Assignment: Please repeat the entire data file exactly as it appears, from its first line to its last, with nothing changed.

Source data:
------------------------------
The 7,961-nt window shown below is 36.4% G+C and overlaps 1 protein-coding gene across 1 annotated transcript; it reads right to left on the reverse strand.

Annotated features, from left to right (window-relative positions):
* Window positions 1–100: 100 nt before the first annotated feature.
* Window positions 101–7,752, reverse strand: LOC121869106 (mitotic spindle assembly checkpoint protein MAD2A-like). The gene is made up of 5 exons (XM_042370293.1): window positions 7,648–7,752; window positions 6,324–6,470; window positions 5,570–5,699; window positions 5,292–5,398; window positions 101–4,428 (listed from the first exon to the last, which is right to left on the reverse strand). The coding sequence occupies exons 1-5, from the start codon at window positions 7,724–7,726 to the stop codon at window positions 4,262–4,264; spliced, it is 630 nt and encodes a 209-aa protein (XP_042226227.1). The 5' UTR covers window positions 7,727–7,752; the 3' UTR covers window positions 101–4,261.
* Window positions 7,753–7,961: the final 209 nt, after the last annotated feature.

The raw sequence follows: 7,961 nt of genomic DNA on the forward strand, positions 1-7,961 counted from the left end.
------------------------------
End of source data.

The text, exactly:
The 7,961-nt window shown below is 36.4% G+C and overlaps 1 protein-coding gene across 1 annotated transcript; it reads right to left on the reverse strand.

Annotated features, from left to right (window-relative positions):
* Window positions 1–100: 100 nt before the first annotated feature.
* Window positions 101–7,752, reverse strand: LOC121869106 (mitotic spindle assembly checkpoint protein MAD2A-like). The gene is made up of 5 exons (XM_042370293.1): window positions 7,648–7,752; window positions 6,324–6,470; window positions 5,570–5,699; window positions 5,292–5,398; window positions 101–4,428 (listed from the first exon to the last, which is right to left on the reverse strand). The coding sequence occupies exons 1-5, from the start codon at window positions 7,724–7,726 to the stop codon at window positions 4,262–4,264; spliced, it is 630 nt and encodes a 209-aa protein (XP_042226227.1). The 5' UTR covers window positions 7,727–7,752; the 3' UTR covers window positions 101–4,261.
* Window positions 7,753–7,961: the final 209 nt, after the last annotated feature.

The raw sequence follows: 7,961 nt of genomic DNA on the forward strand, positions 1-7,961 counted from the left end.